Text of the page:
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    Shut In

review by Bobby Blakey

Horror thrillers are a tricky genre. When they are promoted you never really know what you are getting into and this is often times a great thing, but of course it can also make you feel let down if it doesn’t work. The latest, Shut In features a good cast including Naomi Watts, Oliver Platt, Charlie Heaton, Jacob Tremblay, and David Cubitt, but does it offer up something that really will hit home or will it not be worth being snowed in for?

Shut In follows a widowed child psychologist who lives in an isolated existence in rural New England. Caught in a deadly winter storm, she must find a way to rescue a young boy before he disappears forever. This film is the perfect example of a trailer telling you one thing and while living up to it goes in an unexpected direction. This time around it works although is still somewhat predictable. The first half of the film is a bit slow, but out of necessity to attempt to set the tone of it all. There are aspects that could have been trimmed down to make the pacing more smooth, but it still works. Some may see the trailers and be expecting a horror film, but instead this film plays up more as a decent thriller. There are some interesting directions they take the story despite some really frustrating moments. One of the things that I hate more than anything with these kinds of films are the choices the characters make. Here they do the same of making a variety of flat out dumb choices that make little to no sense other than to extend the films length.

The cast do a good job with Naomi Watts carrying the bulk of the load. Much like her turn in 2002s The Ring she brings a wide range of emotion and fear to the role, but this time around she has so much more to deal with outside of just the fear. The addition of the disabled son she is forced to take care of makes it a bigger burden for the character as well as keeps the one location choice make a lot more sense. As the film progresses they do a good job at toying with the viewers and the direction they are heading. I was a bit disappointed that it felt like they couldn’t fully decide where they wanted reasoning behind it to be so never fully committed to anything and in turn made it feel emptier than it should have been.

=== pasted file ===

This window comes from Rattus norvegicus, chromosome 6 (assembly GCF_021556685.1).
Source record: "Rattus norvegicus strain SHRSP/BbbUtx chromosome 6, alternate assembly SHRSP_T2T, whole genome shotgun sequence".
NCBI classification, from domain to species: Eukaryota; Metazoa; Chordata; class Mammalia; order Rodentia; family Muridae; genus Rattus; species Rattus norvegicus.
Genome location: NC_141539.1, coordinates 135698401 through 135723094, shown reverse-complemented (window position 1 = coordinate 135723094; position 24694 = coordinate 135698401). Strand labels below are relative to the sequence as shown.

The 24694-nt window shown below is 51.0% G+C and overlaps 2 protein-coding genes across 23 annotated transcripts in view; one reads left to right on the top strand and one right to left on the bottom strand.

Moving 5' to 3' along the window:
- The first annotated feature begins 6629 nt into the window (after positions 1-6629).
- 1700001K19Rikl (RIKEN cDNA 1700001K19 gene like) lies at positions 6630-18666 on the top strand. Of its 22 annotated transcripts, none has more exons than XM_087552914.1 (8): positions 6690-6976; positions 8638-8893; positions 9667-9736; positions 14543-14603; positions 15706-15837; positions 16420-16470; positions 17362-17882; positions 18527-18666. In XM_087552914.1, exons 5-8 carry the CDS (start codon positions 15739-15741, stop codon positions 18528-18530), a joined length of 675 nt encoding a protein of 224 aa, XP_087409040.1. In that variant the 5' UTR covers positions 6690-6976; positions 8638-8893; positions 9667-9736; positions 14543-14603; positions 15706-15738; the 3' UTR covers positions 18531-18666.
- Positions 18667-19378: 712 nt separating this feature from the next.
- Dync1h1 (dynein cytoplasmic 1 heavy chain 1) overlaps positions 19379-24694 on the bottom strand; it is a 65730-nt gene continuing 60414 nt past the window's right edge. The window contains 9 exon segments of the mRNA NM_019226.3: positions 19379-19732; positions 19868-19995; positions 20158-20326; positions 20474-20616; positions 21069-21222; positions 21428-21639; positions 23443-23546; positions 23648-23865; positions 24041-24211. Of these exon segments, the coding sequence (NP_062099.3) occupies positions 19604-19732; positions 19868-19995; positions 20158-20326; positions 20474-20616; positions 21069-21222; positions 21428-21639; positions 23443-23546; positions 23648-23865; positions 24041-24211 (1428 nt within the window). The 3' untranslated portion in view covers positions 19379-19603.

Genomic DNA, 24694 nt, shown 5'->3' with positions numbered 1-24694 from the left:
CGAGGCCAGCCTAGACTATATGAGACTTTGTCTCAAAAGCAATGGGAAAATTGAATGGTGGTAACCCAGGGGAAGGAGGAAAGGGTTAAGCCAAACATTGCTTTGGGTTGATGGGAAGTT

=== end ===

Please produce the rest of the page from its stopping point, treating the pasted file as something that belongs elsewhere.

In the end this is a decent thriller that isn’t breaking down any walls in the genre and is pretty predictable, but still enjoyable in its own way. I didn’t find any real scares in it, but can see where some spots might cause a jump or two. I felt that it has a slow start, but ultimately works well enough in the end. Give it a try and try to not figure it out and let it just play out in front of you and you will likely have a lot more fun.

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